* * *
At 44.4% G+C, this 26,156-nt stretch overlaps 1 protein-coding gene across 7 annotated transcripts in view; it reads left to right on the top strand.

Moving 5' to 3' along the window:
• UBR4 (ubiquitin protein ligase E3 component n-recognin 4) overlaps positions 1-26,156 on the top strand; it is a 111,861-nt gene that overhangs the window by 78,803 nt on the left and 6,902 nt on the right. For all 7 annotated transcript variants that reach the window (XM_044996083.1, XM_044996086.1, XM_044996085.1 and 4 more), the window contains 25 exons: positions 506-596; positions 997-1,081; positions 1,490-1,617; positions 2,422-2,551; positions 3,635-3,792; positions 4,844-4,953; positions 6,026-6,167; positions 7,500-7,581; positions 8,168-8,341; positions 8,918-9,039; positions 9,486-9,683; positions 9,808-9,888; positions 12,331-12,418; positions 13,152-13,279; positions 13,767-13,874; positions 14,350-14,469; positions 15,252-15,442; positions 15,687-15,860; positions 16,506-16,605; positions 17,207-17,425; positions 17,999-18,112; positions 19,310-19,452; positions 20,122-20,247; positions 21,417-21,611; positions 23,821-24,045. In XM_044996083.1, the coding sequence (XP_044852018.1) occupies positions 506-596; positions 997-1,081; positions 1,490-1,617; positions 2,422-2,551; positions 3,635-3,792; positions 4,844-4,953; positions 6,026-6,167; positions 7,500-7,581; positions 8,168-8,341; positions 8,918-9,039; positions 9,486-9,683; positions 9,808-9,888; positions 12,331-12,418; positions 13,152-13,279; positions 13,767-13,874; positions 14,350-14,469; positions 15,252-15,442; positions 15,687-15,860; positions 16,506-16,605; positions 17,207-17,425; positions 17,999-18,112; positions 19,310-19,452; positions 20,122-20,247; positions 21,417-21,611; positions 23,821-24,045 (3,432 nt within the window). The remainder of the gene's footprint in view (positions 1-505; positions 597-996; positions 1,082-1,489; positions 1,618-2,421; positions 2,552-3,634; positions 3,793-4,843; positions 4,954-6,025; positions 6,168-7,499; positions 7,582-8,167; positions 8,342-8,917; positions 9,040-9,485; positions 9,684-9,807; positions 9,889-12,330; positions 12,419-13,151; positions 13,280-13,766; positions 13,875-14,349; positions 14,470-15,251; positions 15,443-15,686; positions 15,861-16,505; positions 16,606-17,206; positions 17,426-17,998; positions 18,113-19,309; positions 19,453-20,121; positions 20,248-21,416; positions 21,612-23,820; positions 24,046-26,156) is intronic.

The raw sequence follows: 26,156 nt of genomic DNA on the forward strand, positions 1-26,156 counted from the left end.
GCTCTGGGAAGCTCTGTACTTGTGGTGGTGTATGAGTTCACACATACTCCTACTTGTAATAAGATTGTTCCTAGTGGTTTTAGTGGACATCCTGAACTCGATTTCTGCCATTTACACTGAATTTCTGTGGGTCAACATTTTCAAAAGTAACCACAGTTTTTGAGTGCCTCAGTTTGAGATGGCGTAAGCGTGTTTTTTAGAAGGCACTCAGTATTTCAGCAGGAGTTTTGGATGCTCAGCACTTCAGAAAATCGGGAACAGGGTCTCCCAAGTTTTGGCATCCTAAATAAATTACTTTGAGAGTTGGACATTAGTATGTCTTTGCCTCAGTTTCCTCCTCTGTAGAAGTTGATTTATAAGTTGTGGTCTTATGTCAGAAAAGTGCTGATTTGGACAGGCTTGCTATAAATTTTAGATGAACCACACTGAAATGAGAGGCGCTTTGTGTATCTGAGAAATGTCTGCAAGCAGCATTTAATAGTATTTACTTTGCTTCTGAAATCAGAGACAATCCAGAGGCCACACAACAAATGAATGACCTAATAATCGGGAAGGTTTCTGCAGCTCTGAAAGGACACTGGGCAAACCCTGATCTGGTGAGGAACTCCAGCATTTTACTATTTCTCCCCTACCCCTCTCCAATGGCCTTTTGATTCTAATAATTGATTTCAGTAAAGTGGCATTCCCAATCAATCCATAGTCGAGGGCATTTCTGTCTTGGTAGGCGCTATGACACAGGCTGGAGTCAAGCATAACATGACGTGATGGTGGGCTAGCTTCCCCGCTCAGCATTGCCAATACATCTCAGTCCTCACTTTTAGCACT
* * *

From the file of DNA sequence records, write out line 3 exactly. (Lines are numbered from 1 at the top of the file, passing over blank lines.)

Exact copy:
• UBR4 (ubiquitin protein ligase E3 component n-recognin 4) overlaps positions 1-26,156 on the top strand; it is a 111,861-nt gene that overhangs the window by 78,803 nt on the left and 6,902 nt on the right. For all 7 annotated transcript variants that reach the window (XM_044996083.1, XM_044996086.1, XM_044996085.1 and 4 more), the window contains 25 exons: positions 506-596; positions 997-1,081; positions 1,490-1,617; positions 2,422-2,551; positions 3,635-3,792; positions 4,844-4,953; positions 6,026-6,167; positions 7,500-7,581; positions 8,168-8,341; positions 8,918-9,039; positions 9,486-9,683; positions 9,808-9,888; positions 12,331-12,418; positions 13,152-13,279; positions 13,767-13,874; positions 14,350-14,469; positions 15,252-15,442; positions 15,687-15,860; positions 16,506-16,605; positions 17,207-17,425; positions 17,999-18,112; positions 19,310-19,452; positions 20,122-20,247; positions 21,417-21,611; positions 23,821-24,045. In XM_044996083.1, the coding sequence (XP_044852018.1) occupies positions 506-596; positions 997-1,081; positions 1,490-1,617; positions 2,422-2,551; positions 3,635-3,792; positions 4,844-4,953; positions 6,026-6,167; positions 7,500-7,581; positions 8,168-8,341; positions 8,918-9,039; positions 9,486-9,683; positions 9,808-9,888; positions 12,331-12,418; positions 13,152-13,279; positions 13,767-13,874; positions 14,350-14,469; positions 15,252-15,442; positions 15,687-15,860; positions 16,506-16,605; positions 17,207-17,425; positions 17,999-18,112; positions 19,310-19,452; positions 20,122-20,247; positions 21,417-21,611; positions 23,821-24,045 (3,432 nt within the window). The remainder of the gene's footprint in view (positions 1-505; positions 597-996; positions 1,082-1,489; positions 1,618-2,421; positions 2,552-3,634; positions 3,793-4,843; positions 4,954-6,025; positions 6,168-7,499; positions 7,582-8,167; positions 8,342-8,917; positions 9,040-9,485; positions 9,684-9,807; positions 9,889-12,330; positions 12,419-13,151; positions 13,280-13,766; positions 13,875-14,349; positions 14,470-15,251; positions 15,443-15,686; positions 15,861-16,505; positions 16,606-17,206; positions 17,426-17,998; positions 18,113-19,309; positions 19,453-20,121; positions 20,248-21,416; positions 21,612-23,820; positions 24,046-26,156) is intronic.